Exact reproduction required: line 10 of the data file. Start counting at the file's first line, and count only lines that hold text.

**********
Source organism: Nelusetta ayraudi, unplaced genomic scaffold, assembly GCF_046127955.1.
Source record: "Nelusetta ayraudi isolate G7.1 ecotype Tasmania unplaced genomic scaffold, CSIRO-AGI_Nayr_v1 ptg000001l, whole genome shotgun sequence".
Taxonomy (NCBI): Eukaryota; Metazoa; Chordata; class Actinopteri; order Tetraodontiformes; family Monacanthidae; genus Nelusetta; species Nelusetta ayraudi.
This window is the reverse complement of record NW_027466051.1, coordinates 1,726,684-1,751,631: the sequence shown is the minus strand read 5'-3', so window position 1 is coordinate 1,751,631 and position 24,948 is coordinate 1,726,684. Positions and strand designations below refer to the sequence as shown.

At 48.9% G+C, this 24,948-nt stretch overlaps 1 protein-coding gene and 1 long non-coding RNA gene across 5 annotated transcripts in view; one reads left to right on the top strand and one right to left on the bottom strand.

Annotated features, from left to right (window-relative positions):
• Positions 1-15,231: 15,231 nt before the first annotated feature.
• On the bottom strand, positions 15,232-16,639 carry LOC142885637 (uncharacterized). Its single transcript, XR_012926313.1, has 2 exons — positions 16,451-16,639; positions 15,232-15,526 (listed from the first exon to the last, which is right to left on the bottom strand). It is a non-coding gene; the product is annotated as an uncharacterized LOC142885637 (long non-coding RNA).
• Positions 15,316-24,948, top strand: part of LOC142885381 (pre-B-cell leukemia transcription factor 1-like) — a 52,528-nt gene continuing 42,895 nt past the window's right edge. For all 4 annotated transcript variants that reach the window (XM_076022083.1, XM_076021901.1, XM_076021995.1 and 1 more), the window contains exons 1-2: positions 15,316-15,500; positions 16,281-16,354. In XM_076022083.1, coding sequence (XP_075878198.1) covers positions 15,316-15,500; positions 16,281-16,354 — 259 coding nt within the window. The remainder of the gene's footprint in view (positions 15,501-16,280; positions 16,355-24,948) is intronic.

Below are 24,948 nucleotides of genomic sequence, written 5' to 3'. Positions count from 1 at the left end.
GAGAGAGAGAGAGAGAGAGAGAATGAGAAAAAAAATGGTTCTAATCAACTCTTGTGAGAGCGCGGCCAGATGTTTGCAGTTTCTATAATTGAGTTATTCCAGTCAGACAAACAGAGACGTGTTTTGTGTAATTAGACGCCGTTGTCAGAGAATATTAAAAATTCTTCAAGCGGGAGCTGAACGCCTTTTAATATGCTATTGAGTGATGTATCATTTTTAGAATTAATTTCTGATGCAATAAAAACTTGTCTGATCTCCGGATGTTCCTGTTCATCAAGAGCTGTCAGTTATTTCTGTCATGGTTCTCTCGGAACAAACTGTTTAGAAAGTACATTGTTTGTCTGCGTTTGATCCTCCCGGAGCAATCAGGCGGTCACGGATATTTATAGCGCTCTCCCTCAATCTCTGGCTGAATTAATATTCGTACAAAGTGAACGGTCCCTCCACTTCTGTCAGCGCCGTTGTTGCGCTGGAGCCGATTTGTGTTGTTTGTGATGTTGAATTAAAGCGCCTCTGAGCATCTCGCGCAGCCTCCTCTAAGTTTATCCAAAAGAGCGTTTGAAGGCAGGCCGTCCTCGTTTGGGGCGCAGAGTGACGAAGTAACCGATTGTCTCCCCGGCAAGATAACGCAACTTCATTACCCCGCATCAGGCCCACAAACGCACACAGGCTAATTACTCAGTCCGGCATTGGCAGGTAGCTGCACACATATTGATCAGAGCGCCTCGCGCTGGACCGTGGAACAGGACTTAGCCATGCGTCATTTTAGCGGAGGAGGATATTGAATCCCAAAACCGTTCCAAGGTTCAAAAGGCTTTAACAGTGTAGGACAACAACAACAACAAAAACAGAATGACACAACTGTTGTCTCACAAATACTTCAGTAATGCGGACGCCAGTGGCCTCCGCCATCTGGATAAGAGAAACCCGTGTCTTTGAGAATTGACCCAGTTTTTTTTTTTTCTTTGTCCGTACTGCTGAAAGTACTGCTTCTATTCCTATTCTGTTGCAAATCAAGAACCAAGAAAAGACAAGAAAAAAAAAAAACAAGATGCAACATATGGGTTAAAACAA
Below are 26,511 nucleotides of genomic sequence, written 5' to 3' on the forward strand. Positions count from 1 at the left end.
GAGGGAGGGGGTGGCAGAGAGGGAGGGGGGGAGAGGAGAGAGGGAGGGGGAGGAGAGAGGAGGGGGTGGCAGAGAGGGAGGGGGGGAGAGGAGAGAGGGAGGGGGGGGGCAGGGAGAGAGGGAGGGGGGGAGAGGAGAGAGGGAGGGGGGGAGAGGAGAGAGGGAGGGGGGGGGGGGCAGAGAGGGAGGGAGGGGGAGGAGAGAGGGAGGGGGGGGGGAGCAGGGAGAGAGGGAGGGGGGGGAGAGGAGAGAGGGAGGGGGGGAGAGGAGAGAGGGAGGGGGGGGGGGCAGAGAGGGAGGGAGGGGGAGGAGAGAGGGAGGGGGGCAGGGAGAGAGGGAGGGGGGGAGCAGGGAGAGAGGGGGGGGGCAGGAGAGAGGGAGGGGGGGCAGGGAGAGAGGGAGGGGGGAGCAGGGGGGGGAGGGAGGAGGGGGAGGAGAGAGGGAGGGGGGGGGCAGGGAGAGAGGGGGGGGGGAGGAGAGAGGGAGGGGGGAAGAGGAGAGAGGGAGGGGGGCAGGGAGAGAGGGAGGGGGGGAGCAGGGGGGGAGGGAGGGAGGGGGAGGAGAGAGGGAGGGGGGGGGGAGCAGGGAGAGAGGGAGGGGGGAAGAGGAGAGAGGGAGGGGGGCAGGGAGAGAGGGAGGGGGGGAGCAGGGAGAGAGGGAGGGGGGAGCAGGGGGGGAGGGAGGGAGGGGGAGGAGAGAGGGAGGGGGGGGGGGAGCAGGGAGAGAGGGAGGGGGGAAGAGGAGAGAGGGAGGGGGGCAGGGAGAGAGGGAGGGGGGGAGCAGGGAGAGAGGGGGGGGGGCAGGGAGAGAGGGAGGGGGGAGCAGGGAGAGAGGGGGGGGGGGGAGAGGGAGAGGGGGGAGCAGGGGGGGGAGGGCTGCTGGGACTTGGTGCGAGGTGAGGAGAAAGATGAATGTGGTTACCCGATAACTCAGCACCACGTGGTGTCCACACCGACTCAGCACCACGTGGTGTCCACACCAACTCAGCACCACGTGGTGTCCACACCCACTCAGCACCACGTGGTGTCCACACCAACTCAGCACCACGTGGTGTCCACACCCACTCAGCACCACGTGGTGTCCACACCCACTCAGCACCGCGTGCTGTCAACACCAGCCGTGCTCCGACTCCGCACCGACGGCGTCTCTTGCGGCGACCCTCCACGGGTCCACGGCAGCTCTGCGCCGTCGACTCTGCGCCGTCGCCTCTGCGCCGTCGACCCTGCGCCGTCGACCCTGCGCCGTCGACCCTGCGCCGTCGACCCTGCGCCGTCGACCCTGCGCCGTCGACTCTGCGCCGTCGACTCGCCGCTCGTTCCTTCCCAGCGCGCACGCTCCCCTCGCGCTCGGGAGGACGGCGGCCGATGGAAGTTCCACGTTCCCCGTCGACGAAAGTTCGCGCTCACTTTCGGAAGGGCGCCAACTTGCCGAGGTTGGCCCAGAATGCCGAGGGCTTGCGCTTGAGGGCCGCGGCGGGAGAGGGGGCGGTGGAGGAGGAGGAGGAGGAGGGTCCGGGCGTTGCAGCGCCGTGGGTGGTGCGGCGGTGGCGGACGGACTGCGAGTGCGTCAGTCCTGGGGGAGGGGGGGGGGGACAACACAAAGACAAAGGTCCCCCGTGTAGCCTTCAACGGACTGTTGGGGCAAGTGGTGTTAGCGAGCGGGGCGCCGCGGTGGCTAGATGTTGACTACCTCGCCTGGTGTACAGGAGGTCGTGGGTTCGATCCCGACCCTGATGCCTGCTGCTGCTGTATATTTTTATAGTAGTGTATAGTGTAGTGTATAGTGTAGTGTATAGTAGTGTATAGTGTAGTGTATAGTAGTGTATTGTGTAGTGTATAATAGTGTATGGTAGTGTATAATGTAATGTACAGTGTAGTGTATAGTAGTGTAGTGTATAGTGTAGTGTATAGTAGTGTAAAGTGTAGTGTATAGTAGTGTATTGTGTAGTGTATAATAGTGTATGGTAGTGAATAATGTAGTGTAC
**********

Below are 24,948 nucleotides of genomic sequence, written 5' to 3'. Positions count from 1 at the left end.